I’m unsure whether to pity or envy the Baby Boomer. Their mid-20th century childhoods were filled with visions of a grand future filled with stainless-steel cityscapes traversed by robots and flying cars. After spending three years riding the subway in Philadelphia, which both looked and smelled more like a public restroom than a place to catch a train, I got a glimpse of the disappointment it must have felt to have been promised jetpacks and instead get the cracked tiles and piss stains of the Broad Street line.
Today, visions of the future focus more about incremental improvements in tiny pieces of distracting personal technology, or about preventing a climate disaster. The possibility of a family trip to space has been replaced by faster wifi. The hope for a colony on Mars has been replaced with the hope that we don’t hard-boil the planet. The future isn’t fun anymore. Though the predictions they were fed would ultimately disappoint our parents’ generation, there is a yearning among my generation for that grander, more exciting, more optimistic, and more transformative mid-century vision of the future.
This partly explains why, around the middle of the 2000s, a largely forgotten album by Electric Light Orchestra began circulating among twenty-somethings, and was cited by artists such as Ladyhawke and Grandaddy as influences. Released in 1980, Time hits a sweet spot between campy futurism and theatrical sincerity—a perfect combination for a generation that both laughs at and secretly wants the Baby Boomer’s grandiose visions of the future. Time is a hypercharged science fantasy that uses thick layers of synths, studio tricks, and infectious, epic melody lines (imagine Queen with vocoders) to tell the story of a man plucked out of his timestream and dumped into the year 2095, complete with flying cars and tickets to the moon. When Jeff Lynne belts out lyrics about a “brand new time transporter” and “the very latest hovercar,” Time is speaking to the yearning my generation has for Boomer futurism while also being over-the-top enough to couch that yearning in a more acceptable and fun-as-hell absurdity.
Time’s utter lack of restraint on nearly all fronts is a large part of what makes it such a joy to listen to for my generation, and what made it so frustrating for those Boomers listening in 1980. It’s an album crammed with walls of synthesizers, processed drums, vocoders, rapid-fire tape edits, drum machines, and lyrics about unrequited robot love. For an early 80s public that was already sick of prog rock, tired of waiting for the future they were promised as children, and moving toward dystopian futurism, Time’s epic, goofy plotline and studio trickery was not looked kindly upon. As stated by Rolling Stone in their middling review upon its release: “If ELO’s not careful, they’re going to end up becoming the kind of cheese that squirts out of an aerosol can.” It’s telling that the biggest hit on the album was also the least futuristic: the nostalgia-laden rock revival single “Hold On Tight,” complete with Elvis-like vocals.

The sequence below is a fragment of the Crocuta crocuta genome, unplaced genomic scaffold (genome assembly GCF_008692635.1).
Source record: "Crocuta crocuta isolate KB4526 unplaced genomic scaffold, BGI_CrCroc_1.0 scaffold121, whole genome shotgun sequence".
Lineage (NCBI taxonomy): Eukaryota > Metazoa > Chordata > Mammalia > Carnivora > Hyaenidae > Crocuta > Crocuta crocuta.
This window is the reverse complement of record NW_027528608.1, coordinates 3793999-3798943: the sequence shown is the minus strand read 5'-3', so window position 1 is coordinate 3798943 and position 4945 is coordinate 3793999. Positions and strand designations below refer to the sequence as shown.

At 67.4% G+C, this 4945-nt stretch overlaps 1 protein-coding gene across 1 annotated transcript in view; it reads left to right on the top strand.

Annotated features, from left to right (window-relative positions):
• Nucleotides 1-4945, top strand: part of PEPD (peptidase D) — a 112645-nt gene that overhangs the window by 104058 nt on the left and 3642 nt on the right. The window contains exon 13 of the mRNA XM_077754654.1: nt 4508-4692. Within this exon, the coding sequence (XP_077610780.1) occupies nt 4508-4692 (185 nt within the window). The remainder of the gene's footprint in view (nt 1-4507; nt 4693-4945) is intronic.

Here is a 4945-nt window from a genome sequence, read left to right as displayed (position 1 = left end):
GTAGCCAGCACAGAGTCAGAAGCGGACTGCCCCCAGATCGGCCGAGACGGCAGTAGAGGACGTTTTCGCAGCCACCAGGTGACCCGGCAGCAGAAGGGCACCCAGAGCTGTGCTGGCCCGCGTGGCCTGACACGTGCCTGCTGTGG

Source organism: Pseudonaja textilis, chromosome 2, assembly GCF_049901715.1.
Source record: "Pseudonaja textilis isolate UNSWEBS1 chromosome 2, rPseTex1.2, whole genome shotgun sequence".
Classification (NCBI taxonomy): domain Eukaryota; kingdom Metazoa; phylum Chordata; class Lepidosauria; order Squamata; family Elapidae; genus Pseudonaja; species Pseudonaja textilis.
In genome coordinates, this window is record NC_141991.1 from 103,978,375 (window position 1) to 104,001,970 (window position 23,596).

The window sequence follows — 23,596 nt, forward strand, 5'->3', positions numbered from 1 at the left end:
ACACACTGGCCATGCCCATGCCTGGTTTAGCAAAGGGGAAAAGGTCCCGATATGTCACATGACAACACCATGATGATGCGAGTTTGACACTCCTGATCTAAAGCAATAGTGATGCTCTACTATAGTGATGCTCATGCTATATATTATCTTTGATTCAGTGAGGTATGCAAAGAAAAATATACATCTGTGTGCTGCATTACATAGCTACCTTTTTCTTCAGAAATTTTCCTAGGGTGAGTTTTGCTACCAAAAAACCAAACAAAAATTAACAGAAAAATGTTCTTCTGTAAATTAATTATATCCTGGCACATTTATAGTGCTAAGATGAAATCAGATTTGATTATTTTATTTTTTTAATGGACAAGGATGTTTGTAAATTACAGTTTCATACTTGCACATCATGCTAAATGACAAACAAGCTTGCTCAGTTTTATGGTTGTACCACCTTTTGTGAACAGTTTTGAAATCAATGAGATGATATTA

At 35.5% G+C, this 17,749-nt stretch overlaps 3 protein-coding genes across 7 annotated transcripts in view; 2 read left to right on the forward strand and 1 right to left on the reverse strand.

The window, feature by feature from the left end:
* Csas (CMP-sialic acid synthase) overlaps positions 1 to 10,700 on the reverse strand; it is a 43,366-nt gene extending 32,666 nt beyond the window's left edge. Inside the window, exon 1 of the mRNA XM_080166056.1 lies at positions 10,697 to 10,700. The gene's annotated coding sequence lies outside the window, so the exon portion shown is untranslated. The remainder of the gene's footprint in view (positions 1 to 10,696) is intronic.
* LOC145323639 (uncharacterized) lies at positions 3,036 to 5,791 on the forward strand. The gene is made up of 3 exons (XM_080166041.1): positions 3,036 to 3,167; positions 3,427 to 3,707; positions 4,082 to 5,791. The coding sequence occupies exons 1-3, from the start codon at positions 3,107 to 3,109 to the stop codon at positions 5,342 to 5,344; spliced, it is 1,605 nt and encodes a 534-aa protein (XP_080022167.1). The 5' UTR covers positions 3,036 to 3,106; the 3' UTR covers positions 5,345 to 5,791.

Further dampening Time’s reputation at the time was that its release coincided with a perceived decline in ELO’s quality, resulting partly from the lukewarm reception to ELO’s prior album (the disco-centric Discovery) as well as the soundtrack frontman Jeff Lynne co-wrote for the infamous movie flop Xanadu. Like ABBA’s The Visitors—another synth-heavy 80s album by a mega-selling 70s group that would eventually be rediscovered—Time would vanish off the radar for the next two decades, waiting for a new generation to appreciate it.
But it took awhile. “ELO are basically the UK Eagles,” wrote Andrew Gaerig in Stylus magazine in 2005, “a band of dinosaurs with hundreds of radio hits, above-average musicianship, and almost no following among hipsters.”But thanks to the 80s revival that was just beginning to explode in the middle of the 2000s, hipsters would soon discover that ELO had at least one album worth following. Time’s epic synth leads and hyped-up production were like catnip for those scouring vinyl bins for lost 80s classics.
But with the exception of Time, ELO may remain the UK Eagles. I discovered Time before hearing the rest of ELO’s catalog, assumed that most of their output would be as epic, energetic, and inventive as Time. I devoured all the ELO I could get my hands on. However, with a few notable exceptions like “Mr. Blue Sky,” most their albums seem instead to be a string of play-it-safe AM radio hits—competent but bland. Jeff Lynne has always been a solid songwriter with a gift for usual arrangements that work in a pop context. It was perhaps his decision to fully unleash his inner geek that made Time such a breathless experience.
The result is that Time is on track to be thought of alongside—or perhaps as even better than—their world famous Out of the Blue as the band’s most lasting accomplishment. For a younger generation who never experienced the hopefulness presented in science fiction of the 50s and 60s, Time is a chance to explore it, but with just enough epic ridiculousness to keep that exploration from being tedious or pretentious. Largely maligned in its day, an appreciation for ELO’s vision of the future would have to wait until, well, the future.